This is a light comedy with a chorus. The action takes place on seven days, spread over a period of between four or five weeks during May and June 1958. During that time, Sarah Faulkner, celebrated diseuse, who has come home to rest after four years of touring in Europe and America, is responsible, directly or indirectly, for a great deal of disturbance, even for what may or may not be a murder. The chorus consists of her secretary and her masseuse, two women who, as another character in the book says of them, have in them 'enough derision, bitterness, greed, experience, to poison a city.' None the less, the mood of the book is one of entertainment, tart, intelligent, witty.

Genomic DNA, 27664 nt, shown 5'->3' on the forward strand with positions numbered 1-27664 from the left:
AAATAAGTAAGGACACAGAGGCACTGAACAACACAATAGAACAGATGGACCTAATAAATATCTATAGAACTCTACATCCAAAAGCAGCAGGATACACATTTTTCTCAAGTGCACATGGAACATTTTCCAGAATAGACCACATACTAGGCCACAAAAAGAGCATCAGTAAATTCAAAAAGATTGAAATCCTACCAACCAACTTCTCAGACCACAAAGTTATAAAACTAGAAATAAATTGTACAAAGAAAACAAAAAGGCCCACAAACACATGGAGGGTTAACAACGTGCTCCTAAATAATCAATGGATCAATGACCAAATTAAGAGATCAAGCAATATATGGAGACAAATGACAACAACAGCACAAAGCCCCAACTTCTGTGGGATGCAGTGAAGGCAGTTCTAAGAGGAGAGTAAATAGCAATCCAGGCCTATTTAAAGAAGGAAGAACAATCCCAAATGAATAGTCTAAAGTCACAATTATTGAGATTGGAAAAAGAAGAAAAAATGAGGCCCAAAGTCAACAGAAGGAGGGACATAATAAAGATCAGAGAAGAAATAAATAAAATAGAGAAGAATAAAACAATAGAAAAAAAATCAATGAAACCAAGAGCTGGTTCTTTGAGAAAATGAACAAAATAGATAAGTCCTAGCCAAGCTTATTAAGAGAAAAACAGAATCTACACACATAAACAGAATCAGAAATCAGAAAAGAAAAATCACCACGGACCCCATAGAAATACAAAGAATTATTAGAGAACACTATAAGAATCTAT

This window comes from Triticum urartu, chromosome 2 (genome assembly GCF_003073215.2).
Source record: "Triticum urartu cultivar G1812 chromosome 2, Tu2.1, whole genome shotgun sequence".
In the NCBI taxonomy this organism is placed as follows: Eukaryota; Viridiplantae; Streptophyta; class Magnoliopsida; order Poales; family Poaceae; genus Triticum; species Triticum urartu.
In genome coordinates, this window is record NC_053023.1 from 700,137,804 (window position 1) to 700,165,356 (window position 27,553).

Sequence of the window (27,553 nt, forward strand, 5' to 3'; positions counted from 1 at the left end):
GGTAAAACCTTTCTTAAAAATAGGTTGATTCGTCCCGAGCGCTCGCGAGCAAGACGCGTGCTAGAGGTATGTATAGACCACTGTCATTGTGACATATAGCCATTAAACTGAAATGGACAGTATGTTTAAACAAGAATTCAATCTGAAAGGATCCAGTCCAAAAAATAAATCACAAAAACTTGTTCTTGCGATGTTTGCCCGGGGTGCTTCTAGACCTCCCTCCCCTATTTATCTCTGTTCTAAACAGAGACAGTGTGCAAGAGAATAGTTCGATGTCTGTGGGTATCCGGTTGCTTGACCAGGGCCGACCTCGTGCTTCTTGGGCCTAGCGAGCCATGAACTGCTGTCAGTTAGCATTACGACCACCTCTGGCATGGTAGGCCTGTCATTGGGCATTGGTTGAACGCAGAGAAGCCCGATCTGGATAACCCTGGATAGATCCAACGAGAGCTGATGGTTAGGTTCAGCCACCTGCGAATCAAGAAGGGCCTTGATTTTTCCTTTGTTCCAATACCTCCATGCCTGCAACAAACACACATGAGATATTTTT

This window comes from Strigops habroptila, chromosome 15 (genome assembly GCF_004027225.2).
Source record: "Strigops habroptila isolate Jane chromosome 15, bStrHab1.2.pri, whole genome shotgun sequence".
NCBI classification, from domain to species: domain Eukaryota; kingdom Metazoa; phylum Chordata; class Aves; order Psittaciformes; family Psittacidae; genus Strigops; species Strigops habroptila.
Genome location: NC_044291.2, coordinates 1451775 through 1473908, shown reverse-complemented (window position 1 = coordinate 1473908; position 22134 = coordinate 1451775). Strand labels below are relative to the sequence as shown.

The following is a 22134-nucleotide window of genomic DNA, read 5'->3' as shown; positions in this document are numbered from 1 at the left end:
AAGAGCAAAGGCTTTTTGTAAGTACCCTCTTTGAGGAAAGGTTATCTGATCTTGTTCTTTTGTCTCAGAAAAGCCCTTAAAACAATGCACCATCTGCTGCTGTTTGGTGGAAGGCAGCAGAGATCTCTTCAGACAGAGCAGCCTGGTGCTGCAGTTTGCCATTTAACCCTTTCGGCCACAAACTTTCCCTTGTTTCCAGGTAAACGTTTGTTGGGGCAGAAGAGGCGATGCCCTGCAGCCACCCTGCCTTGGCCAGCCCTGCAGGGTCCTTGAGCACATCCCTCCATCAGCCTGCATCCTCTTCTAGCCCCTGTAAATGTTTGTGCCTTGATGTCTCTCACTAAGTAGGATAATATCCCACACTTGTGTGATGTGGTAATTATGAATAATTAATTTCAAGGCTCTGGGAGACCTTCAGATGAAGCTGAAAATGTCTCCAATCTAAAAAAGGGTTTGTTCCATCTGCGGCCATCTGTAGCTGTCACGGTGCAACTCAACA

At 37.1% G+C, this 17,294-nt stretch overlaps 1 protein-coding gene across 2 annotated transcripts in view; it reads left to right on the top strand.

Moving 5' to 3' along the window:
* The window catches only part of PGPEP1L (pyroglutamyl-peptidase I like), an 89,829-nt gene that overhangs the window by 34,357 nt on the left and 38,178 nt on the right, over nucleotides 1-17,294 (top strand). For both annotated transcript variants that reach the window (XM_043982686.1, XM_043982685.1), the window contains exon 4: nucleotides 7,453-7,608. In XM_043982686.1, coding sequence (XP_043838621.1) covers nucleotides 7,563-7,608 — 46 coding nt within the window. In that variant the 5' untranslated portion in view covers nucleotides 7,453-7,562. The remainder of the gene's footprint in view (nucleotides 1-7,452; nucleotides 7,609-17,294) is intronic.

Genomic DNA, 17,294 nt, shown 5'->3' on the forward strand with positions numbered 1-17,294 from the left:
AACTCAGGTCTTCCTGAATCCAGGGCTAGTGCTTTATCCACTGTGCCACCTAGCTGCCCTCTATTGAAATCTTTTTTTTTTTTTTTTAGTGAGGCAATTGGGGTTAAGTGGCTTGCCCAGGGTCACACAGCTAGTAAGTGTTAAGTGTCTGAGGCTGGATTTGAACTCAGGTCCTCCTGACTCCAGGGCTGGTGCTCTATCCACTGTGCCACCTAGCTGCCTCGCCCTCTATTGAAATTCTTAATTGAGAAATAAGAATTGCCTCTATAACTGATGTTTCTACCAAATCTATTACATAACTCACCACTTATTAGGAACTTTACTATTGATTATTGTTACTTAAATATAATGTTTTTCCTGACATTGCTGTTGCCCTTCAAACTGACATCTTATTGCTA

Storm Jameson (1891- 1986) born to a North Yorkshire family of shipbuilders. Jameson’s fiery mother, who bore three girls, encouraged Storm (christened Margaret Storm) to pursue an academic education. After being taught privately and at Scarborough municipal school she won one of three county scholarships which enabled her to read English Literature at Leeds University. She then went on to complete an MA in European Drama at King’s College London. During her career Jameson wrote 45 novels, numerous pamphlets, essays, and reviews, in an effort to make money. Her personal life suffered, and her first marriage to schoolmaster Charles Douglas Clarke was an unhappy one. After they divorced in 1925, Jameson went on to marry Guy Chapman, a fellow author, and remained with him despite her apparent rejection of normal domestic life. Storm Jameson was always politically active, helping to publish a Marxist journal in the British section of the International Union of Revolutionary Writers in 1934 and attending anti-fascist rallies.